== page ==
TR: Given the arguably problematic depictions of black women on VH1, do you feel responsibility to balance that image and make a conscious effort to not have women fist-fighting?
SAL: [Those shows] are like watching a train wreck — you can’t take your eyes away. I do like providing a different energy. Life is not all a box of chocolates, as they say. Drama, fights do happen. That’s real. If there are fights on my show, you’re fighting your emotions. Or it’s a fight with your passions, with your desires. We do have one fight, but it’s way later in the season and it’s very organic to the story.
TR: How do you compete against the myriad reality shows?
SAL: I used to hate reality TV. It was taking so many of my friends’ jobs. And mine. I’ve even tried to think of reality shows. If you can’t beat them, join them. But I couldn’t. I thought, Am I dumb? I can’t think of a reality show? Shouldn’t that be easy? But my brain doesn’t work like that. I like telling stories. I like fiction, creating characters.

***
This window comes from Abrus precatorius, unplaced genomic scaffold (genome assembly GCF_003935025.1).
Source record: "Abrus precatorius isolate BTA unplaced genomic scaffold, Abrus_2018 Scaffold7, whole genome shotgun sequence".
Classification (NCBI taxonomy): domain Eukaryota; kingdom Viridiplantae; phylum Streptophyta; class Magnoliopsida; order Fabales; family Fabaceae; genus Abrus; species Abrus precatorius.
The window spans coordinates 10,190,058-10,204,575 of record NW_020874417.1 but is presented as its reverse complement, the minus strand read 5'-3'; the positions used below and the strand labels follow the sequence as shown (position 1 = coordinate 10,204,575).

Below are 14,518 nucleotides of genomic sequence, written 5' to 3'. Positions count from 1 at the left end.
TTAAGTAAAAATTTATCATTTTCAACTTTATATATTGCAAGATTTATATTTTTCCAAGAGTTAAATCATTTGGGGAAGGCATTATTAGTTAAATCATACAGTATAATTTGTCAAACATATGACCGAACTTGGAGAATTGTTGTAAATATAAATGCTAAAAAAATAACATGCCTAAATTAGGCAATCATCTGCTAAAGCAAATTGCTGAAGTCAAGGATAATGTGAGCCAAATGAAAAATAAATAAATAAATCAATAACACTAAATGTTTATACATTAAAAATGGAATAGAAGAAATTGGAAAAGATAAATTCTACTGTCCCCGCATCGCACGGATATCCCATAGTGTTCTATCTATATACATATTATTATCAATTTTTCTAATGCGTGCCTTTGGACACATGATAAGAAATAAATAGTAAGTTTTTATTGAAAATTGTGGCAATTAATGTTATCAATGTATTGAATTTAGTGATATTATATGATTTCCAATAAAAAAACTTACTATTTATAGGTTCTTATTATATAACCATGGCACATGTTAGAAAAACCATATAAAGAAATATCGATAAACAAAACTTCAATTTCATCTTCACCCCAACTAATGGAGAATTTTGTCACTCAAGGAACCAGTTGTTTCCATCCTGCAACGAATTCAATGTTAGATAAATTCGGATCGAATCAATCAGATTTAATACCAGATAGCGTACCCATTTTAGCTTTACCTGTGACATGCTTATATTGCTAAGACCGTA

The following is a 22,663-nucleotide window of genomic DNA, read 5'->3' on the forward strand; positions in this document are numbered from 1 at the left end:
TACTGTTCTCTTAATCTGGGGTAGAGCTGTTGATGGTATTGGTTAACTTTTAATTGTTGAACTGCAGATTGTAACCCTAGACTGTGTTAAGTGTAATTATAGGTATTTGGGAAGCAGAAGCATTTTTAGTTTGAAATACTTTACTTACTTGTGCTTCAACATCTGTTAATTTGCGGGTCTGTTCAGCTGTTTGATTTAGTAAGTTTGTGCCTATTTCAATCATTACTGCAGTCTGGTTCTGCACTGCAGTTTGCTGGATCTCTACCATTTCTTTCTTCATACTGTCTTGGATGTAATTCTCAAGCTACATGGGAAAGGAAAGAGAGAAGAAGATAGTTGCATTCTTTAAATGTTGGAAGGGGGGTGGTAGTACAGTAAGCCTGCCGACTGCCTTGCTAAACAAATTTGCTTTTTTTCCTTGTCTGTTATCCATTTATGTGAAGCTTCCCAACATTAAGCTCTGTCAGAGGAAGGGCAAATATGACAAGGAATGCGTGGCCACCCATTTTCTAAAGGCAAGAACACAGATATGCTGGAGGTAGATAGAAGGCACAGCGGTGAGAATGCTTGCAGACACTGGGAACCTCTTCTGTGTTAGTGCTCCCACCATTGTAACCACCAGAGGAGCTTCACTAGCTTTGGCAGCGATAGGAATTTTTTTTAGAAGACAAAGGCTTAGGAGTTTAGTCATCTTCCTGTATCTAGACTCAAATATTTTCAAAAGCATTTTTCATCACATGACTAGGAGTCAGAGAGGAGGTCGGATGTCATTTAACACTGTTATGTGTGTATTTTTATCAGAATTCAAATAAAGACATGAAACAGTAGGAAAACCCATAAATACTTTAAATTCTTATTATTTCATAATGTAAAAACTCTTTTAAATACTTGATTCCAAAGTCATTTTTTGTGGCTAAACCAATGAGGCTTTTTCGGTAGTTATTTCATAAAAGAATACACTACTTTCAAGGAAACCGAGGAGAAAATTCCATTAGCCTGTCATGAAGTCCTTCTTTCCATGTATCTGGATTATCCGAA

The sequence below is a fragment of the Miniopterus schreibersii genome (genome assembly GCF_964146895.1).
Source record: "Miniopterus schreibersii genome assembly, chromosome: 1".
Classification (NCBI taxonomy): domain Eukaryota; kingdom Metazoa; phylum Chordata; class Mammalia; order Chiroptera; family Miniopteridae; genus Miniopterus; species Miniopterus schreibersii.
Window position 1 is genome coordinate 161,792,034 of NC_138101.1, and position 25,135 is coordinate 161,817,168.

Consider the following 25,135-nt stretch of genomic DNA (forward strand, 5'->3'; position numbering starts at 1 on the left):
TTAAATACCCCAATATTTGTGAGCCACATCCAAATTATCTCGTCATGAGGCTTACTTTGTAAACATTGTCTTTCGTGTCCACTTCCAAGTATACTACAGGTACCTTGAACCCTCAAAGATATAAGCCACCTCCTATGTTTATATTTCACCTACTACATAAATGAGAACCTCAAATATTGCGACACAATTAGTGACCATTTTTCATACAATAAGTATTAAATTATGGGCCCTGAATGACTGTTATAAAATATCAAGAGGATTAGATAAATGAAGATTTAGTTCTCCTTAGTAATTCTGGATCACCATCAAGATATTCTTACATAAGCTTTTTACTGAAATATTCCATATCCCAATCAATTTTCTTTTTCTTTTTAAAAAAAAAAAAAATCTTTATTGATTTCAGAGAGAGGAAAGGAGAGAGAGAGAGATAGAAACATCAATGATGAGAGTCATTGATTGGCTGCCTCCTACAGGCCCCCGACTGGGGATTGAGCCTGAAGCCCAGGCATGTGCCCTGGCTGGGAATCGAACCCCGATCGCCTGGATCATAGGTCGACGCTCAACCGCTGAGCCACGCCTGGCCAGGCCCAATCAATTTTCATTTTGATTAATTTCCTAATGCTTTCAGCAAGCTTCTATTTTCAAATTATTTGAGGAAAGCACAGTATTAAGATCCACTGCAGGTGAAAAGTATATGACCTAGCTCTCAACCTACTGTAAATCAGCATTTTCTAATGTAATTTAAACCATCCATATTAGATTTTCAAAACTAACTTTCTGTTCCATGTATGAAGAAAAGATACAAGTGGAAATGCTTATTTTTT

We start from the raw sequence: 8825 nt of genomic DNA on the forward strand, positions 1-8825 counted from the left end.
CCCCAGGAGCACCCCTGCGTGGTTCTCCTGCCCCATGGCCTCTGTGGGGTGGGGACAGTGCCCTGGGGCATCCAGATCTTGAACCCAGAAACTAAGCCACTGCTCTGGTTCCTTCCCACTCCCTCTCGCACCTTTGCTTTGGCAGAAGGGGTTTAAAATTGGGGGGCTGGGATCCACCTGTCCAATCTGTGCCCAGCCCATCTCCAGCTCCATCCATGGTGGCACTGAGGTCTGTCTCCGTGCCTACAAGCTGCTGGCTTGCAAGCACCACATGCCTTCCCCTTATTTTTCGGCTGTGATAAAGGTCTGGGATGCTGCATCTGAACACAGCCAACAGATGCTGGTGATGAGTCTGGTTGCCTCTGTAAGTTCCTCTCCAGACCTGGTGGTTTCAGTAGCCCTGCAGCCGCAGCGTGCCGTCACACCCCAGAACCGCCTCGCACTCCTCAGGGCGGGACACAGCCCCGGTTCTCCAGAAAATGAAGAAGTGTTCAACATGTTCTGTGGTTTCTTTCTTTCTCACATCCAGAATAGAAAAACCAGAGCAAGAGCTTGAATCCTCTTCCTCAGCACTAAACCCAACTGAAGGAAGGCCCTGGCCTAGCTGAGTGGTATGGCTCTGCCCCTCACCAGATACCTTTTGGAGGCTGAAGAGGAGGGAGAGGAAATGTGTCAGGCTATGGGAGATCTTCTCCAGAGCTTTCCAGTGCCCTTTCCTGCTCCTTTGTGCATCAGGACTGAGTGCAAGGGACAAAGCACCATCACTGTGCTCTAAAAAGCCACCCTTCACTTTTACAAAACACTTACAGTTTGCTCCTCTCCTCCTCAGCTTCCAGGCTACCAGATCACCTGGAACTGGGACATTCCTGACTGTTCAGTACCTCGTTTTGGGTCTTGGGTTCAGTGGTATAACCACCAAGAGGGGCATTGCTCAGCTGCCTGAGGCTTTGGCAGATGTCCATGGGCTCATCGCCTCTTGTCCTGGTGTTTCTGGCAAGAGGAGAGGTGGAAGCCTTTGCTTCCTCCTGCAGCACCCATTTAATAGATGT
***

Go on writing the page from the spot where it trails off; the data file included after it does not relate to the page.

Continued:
TR: Recently, there’s been lots of criticism of how lily-white the cast of HBO’s Girls is. How important is it for you to have a multiracial ensemble?
SAL: I’m not familiar with the HBO show. I’ve heard about it, but can’t speak on that show. Having a diverse show is real important — but maybe not everybody has mixed-race friends. I went to school with all different races. I don’t know what it’s like to have friends of all one race. Diversity is a wonderful thing; we get so much from it.
I read recently where of all the pilots that were picked up by broadcast networks, four or five had black leads, which is more than we’ve seen in years — Meagan Good (NBC’s Infamous), Kerry Washington (in ABC’s Scandal), Cuba Gooding (ABC’s Guilty) and others. It’s a damn shame when that’s considered a lot of black people. Hollywood needs help. It’s a good old boy network. On Single Ladies, we’ve got LisaRaye, Denise Vasi and another girl named Cassandra Freeman who’s also black. There’s not a show that looks like mine, unless you go to BET. And I’m proud of that.
Brett Johnson is The Root’s associate editor.